It's time to take a fresh look at disability in the workplace.
Your organization needs the best workers to achieve your goals or mission.
Workers with disabilities are able to pitch in on a scale never before possible.
But your workplace culture needs a fresh look at workers with disabilities. The old models are very deeply set, so it takes an excellent communicator who puts the story in business terms to bring your culture up to speed.
It's not about "Hire the Handicapped" anymore.
Hiring and keeping employees with disabilities is not a gesture of charity, not a sacrifice. These are real people with talents, interests, and personal goals who want to succeed in the workplace.
They don't need any favors. You don't need to lower the bar. You aren't being asked to hire anyone who can't do the job.
You don't want to miss the best candidate for a job just because they happen to have a disability.
And you don't want to lose an existing employee who acquires a disability who is capable of staying on the job.
Gary Karp helps your organization embrace the value of this considerable, growing, and substantially untapped labor pool by infusing your workplace culture with the understanding that disability, first and foremost, is just one part of the greater whole that makes up any one human being.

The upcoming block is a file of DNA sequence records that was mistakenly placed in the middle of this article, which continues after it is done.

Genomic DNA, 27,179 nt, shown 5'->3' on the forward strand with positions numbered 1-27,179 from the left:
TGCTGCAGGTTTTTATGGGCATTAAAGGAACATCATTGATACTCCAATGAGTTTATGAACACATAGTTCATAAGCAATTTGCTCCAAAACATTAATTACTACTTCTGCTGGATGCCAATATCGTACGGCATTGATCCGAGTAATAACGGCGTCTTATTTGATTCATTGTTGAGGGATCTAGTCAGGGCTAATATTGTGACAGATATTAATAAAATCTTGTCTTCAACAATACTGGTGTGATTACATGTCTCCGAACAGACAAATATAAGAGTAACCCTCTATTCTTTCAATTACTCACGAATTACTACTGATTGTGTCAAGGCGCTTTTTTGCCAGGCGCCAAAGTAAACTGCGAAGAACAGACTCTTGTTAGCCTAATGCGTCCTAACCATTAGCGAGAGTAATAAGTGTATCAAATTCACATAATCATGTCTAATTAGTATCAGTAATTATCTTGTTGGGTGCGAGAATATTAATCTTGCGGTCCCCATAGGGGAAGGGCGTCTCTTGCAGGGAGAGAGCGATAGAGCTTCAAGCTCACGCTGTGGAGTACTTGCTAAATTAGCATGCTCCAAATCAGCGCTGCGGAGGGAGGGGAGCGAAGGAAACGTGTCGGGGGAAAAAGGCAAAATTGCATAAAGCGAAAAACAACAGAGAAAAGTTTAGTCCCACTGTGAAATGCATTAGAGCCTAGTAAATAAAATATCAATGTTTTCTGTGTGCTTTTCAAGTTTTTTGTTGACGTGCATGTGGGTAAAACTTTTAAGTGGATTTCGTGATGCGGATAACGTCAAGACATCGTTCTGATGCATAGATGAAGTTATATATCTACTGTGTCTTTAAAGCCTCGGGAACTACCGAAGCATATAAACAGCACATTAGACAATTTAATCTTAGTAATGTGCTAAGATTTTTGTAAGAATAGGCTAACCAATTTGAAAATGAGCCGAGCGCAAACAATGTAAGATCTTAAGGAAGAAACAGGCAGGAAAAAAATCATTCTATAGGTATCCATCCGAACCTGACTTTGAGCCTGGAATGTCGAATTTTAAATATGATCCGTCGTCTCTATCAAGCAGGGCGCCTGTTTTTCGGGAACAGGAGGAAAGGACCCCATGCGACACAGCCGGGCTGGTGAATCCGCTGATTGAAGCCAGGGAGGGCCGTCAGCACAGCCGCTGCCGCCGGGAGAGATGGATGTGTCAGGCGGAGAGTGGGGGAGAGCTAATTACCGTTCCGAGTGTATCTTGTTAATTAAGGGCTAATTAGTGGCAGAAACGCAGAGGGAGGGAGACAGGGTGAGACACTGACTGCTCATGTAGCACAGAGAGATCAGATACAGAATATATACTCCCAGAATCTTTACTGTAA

Bring your workplace culture up to speed with the
current picture of Modern Disability.
Speaking Points for Business Talks
"People with disabilities." That's a very broad swath of the human family with an extremely broad range of effects on what someone is capable of. Before we can understand how to tap into the portion that can contribute fully in the workplace, we need to understand exactly who we're talking about.
We are living in a radically transformed world when it comes to what it really means to have a disability. For one thing, it's often the environment that disables, not the characteristic of the person. Wheelchair users are no longer disabled in office buildings because they can get in the door and use a restroom. There is a substantial list of observable changes that have unleashed immense potential in people able to perform at a high level in jobs for which they are qualified.
Our culture — our very minds — are deeply infused with ways of thinking about disability that just don't fit the changed reality of it. In the past, disability was indeed a very different experience, if only because the world was much less disability-friendly than it is now. But simply because deepset beliefs don't change easily, the old models of disability hang on tight — all the more reason to take a clear, fresh look at the Modern Disability experience.
Because what it means to have a disability has changed so substantially, it is time for us to embrace a new paradigm that fits the current, actual picture. The new paradigm of Modern Disability is based on adaptability, independence, and possibility. The new paradigm is also more universal, focusing on the core humanity that defines each and every one of us. Our hearts and minds and values and goals are what matter, not the particular package we might be living in.